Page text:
But the Lions couldn't get the ball past Waterford senior keeper Lexi Shreeve, who began playing in goal this year after three years as a midfielder.
And then came Mumford's header in 18th minute that put Rowland Hall on its heels. On a shot by teammate Samantha Morris, Mumford altered the ball's path enough to give Waterford a 1-0 lead at Rio Tinto Stadium.
"I was just kind of hanging back with the line and I saw the ball come off her foot," Mumford said. "I heard a defender behind me say 'mine,' but I knew I could get to it.
"It was just the littlest flick off my head, so that the keeper couldn't get it," she added.
With 8:15 left in the first half, Waterford got a second goal when Ritzman launched a shot from 25 yards away from the right side of the goal. Rowland Hall goalie Allison Bagley seemed taken aback as she struggled to contain the high shot, which deflected off her and into the net.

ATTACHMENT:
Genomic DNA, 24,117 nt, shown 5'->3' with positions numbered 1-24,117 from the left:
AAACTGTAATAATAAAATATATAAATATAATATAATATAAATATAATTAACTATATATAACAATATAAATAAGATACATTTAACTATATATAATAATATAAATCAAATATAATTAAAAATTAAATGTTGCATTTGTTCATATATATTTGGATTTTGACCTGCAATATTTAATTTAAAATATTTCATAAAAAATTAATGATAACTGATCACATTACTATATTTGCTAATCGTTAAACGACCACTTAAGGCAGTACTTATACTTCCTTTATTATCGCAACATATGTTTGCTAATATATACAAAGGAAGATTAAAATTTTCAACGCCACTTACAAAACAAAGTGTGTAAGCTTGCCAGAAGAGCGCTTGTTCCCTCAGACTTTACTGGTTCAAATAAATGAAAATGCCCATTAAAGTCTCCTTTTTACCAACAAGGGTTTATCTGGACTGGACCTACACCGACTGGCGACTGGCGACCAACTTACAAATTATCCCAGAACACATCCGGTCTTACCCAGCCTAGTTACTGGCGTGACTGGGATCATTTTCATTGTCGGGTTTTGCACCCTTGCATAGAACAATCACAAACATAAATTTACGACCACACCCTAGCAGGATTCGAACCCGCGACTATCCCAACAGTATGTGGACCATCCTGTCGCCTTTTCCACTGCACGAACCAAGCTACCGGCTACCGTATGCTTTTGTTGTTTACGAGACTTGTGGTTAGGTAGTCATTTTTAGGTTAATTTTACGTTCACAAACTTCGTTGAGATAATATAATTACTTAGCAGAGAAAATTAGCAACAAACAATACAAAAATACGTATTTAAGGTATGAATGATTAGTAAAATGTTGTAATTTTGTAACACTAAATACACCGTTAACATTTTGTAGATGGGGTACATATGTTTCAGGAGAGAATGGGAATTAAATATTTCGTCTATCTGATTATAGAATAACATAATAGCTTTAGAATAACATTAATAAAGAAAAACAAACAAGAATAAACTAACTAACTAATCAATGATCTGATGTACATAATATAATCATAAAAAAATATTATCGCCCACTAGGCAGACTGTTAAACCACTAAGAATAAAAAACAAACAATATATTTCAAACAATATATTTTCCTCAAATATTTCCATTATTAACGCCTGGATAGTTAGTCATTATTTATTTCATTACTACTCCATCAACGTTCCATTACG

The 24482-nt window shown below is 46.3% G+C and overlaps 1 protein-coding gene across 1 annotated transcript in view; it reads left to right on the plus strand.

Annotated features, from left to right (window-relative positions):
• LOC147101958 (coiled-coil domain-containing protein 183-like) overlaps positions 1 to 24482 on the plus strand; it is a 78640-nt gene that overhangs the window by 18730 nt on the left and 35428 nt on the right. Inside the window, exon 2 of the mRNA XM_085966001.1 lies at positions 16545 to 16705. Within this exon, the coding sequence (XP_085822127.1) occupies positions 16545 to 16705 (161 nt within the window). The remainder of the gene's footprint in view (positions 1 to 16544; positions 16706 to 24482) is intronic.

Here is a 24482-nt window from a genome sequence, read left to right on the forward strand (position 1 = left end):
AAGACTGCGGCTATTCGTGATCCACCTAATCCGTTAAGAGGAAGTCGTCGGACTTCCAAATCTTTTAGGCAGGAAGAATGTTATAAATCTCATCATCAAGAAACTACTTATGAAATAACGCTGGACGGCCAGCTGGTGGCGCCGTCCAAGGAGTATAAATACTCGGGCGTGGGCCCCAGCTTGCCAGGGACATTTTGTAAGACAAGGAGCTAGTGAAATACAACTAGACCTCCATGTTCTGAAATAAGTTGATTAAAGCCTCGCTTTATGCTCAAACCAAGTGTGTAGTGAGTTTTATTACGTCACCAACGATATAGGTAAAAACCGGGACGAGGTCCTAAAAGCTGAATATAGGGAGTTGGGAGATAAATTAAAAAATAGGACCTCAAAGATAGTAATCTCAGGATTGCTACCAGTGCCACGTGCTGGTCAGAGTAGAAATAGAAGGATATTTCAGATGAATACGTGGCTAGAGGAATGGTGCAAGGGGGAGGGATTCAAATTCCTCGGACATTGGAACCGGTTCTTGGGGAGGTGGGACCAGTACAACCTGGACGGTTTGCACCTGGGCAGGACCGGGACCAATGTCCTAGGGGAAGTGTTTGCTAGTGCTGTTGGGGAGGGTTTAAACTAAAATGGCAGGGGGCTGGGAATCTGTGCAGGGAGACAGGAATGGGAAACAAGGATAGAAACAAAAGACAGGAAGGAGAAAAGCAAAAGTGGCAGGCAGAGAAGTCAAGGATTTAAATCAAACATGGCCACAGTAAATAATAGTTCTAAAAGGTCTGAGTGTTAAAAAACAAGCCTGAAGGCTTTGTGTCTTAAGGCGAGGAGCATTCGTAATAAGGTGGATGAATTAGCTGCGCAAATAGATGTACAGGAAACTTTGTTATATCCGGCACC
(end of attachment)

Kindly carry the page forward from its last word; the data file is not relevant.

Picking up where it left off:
"In our first game, Angelina Peterson scored on a ball that was really far away and I just decided to take the shot," Ritzman said.
It's Waterford's first championship since 2012.
Rowland Hall was a more recent winner, taking the 2A championship in 2014, but Lions coach Bobby Kennedy said that Waterford's tradition still holds sway over the small-school classification.
"They have a mystique about them that we're still trying to counter a little bit," Kennedy said. "But I thought we came out pretty good. We're young and it showed a little bit in the playoffs.
"We knew they would do well on the counter-attack and well on the set plays," he added. "They sat back a little more than we thought. I've been playing them for 10 years and had never seen them sit back so much."
Waterford scored its second goal, on only its fourth shot. Another one of the four, also by Ritzman, had deflected off the top bar.
Once the Ravens had the two-goal cushion, their defensive posture went into full-force.
"We knew we had to contain two players of theirs [Jordan Crockett and Airam Perez] that had really hurt us in the regular season," Waterford coach Tim Dolbin said. "In that respect, it [was] much, much more clamped down for them and not as open.
"We knew we'd get our chances too — and we finished them," he said.